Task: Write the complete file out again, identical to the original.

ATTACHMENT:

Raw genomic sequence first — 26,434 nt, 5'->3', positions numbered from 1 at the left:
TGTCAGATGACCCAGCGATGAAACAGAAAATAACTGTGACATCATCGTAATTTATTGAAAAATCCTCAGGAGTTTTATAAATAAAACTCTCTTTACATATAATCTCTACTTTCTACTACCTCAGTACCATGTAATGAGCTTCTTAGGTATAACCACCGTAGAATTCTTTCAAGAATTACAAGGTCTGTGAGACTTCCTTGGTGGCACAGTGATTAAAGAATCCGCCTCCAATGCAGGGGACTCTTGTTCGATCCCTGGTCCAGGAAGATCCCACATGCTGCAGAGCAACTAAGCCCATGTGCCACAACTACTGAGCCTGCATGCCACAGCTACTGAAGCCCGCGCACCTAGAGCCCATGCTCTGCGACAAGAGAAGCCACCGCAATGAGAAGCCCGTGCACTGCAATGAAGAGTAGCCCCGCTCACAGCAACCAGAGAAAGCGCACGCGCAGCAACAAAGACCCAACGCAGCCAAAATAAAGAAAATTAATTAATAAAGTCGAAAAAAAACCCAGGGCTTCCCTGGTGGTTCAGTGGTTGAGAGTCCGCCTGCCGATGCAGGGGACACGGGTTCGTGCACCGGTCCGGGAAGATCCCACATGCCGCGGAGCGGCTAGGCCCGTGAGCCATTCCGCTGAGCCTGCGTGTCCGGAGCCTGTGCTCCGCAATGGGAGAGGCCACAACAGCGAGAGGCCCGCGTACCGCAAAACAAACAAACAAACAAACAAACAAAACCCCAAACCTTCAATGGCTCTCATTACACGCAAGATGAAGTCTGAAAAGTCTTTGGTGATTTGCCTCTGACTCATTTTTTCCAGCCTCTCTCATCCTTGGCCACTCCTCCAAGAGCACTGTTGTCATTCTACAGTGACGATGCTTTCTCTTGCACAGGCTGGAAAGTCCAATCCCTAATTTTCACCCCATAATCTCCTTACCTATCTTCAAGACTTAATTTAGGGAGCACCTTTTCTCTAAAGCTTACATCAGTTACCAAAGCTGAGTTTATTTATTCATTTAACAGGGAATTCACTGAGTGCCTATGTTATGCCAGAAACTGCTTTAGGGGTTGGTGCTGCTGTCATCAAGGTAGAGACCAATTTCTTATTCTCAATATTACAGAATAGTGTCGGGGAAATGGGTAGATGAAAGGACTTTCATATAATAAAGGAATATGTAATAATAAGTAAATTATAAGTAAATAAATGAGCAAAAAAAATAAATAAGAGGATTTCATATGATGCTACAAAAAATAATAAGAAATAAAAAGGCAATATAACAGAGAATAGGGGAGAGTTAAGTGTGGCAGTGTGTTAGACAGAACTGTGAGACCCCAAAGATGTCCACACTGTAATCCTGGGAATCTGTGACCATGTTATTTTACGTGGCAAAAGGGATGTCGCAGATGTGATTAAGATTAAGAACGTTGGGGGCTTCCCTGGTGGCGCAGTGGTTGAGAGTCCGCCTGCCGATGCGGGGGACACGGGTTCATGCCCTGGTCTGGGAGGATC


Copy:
Raw genomic sequence first — 26,434 nt, 5'->3', positions numbered from 1 at the left:
TGTCAGATGACCCAGCGATGAAACAGAAAATAACTGTGACATCATCGTAATTTATTGAAAAATCCTCAGGAGTTTTATAAATAAAACTCTCTTTACATATAATCTCTACTTTCTACTACCTCAGTACCATGTAATGAGCTTCTTAGGTATAACCACCGTAGAATTCTTTCAAGAATTACAAGGTCTGTGAGACTTCCTTGGTGGCACAGTGATTAAAGAATCCGCCTCCAATGCAGGGGACTCTTGTTCGATCCCTGGTCCAGGAAGATCCCACATGCTGCAGAGCAACTAAGCCCATGTGCCACAACTACTGAGCCTGCATGCCACAGCTACTGAAGCCCGCGCACCTAGAGCCCATGCTCTGCGACAAGAGAAGCCACCGCAATGAGAAGCCCGTGCACTGCAATGAAGAGTAGCCCCGCTCACAGCAACCAGAGAAAGCGCACGCGCAGCAACAAAGACCCAACGCAGCCAAAATAAAGAAAATTAATTAATAAAGTCGAAAAAAAACCCAGGGCTTCCCTGGTGGTTCAGTGGTTGAGAGTCCGCCTGCCGATGCAGGGGACACGGGTTCGTGCACCGGTCCGGGAAGATCCCACATGCCGCGGAGCGGCTAGGCCCGTGAGCCATTCCGCTGAGCCTGCGTGTCCGGAGCCTGTGCTCCGCAATGGGAGAGGCCACAACAGCGAGAGGCCCGCGTACCGCAAAACAAACAAACAAACAAACAAACAAAACCCCAAACCTTCAATGGCTCTCATTACACGCAAGATGAAGTCTGAAAAGTCTTTGGTGATTTGCCTCTGACTCATTTTTTCCAGCCTCTCTCATCCTTGGCCACTCCTCCAAGAGCACTGTTGTCATTCTACAGTGACGATGCTTTCTCTTGCACAGGCTGGAAAGTCCAATCCCTAATTTTCACCCCATAATCTCCTTACCTATCTTCAAGACTTAATTTAGGGAGCACCTTTTCTCTAAAGCTTACATCAGTTACCAAAGCTGAGTTTATTTATTCATTTAACAGGGAATTCACTGAGTGCCTATGTTATGCCAGAAACTGCTTTAGGGGTTGGTGCTGCTGTCATCAAGGTAGAGACCAATTTCTTATTCTCAATATTACAGAATAGTGTCGGGGAAATGGGTAGATGAAAGGACTTTCATATAATAAAGGAATATGTAATAATAAGTAAATTATAAGTAAATAAATGAGCAAAAAAAATAAATAAGAGGATTTCATATGATGCTACAAAAAATAATAAGAAATAAAAAGGCAATATAACAGAGAATAGGGGAGAGTTAAGTGTGGCAGTGTGTTAGACAGAACTGTGAGACCCCAAAGATGTCCACACTGTAATCCTGGGAATCTGTGACCATGTTATTTTACGTGGCAAAAGGGATGTCGCAGATGTGATTAAGATTAAGAACGTTGGGGGCTTCCCTGGTGGCGCAGTGGTTGAGAGTCCGCCTGCCGATGCGGGGGACACGGGTTCATGCCCTGGTCTGGGAGGATC